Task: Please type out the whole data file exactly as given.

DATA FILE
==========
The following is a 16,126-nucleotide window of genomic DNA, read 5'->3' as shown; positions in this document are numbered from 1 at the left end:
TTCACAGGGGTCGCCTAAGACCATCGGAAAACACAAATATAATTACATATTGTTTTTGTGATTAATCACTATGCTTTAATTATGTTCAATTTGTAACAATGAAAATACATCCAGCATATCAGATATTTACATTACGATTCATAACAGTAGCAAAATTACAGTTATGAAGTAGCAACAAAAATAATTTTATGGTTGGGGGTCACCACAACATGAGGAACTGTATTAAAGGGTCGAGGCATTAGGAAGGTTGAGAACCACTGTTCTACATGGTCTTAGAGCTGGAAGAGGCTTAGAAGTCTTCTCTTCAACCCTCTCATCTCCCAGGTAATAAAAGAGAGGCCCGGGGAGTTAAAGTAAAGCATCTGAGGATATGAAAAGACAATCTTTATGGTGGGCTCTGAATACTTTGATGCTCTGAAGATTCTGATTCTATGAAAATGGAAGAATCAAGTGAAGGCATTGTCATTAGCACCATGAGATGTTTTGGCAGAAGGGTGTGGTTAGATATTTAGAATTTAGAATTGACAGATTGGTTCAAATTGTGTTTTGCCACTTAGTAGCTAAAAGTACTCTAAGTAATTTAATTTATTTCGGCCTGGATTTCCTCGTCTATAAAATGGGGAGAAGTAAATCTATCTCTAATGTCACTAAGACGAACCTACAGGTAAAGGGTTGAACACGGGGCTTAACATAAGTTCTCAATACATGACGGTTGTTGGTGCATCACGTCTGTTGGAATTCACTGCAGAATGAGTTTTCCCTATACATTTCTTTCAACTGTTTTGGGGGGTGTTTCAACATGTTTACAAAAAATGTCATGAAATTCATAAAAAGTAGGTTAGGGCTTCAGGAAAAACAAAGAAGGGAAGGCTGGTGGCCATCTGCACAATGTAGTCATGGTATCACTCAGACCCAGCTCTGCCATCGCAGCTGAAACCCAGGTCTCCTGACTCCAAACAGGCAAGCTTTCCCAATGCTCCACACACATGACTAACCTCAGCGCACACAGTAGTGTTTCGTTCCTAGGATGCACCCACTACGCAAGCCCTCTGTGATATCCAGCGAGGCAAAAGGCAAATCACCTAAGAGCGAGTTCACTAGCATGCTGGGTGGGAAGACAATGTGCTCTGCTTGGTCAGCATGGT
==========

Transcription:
The following is a 16,126-nucleotide window of genomic DNA, read 5'->3' as shown; positions in this document are numbered from 1 at the left end:
TTCACAGGGGTCGCCTAAGACCATCGGAAAACACAAATATAATTACATATTGTTTTTGTGATTAATCACTATGCTTTAATTATGTTCAATTTGTAACAATGAAAATACATCCAGCATATCAGATATTTACATTACGATTCATAACAGTAGCAAAATTACAGTTATGAAGTAGCAACAAAAATAATTTTATGGTTGGGGGTCACCACAACATGAGGAACTGTATTAAAGGGTCGAGGCATTAGGAAGGTTGAGAACCACTGTTCTACATGGTCTTAGAGCTGGAAGAGGCTTAGAAGTCTTCTCTTCAACCCTCTCATCTCCCAGGTAATAAAAGAGAGGCCCGGGGAGTTAAAGTAAAGCATCTGAGGATATGAAAAGACAATCTTTATGGTGGGCTCTGAATACTTTGATGCTCTGAAGATTCTGATTCTATGAAAATGGAAGAATCAAGTGAAGGCATTGTCATTAGCACCATGAGATGTTTTGGCAGAAGGGTGTGGTTAGATATTTAGAATTTAGAATTGACAGATTGGTTCAAATTGTGTTTTGCCACTTAGTAGCTAAAAGTACTCTAAGTAATTTAATTTATTTCGGCCTGGATTTCCTCGTCTATAAAATGGGGAGAAGTAAATCTATCTCTAATGTCACTAAGACGAACCTACAGGTAAAGGGTTGAACACGGGGCTTAACATAAGTTCTCAATACATGACGGTTGTTGGTGCATCACGTCTGTTGGAATTCACTGCAGAATGAGTTTTCCCTATACATTTCTTTCAACTGTTTTGGGGGGTGTTTCAACATGTTTACAAAAAATGTCATGAAATTCATAAAAAGTAGGTTAGGGCTTCAGGAAAAACAAAGAAGGGAAGGCTGGTGGCCATCTGCACAATGTAGTCATGGTATCACTCAGACCCAGCTCTGCCATCGCAGCTGAAACCCAGGTCTCCTGACTCCAAACAGGCAAGCTTTCCCAATGCTCCACACACATGACTAACCTCAGCGCACACAGTAGTGTTTCGTTCCTAGGATGCACCCACTACGCAAGCCCTCTGTGATATCCAGCGAGGCAAAAGGCAAATCACCTAAGAGCGAGTTCACTAGCATGCTGGGTGGGAAGACAATGTGCTCTGCTTGGTCAGCATGGT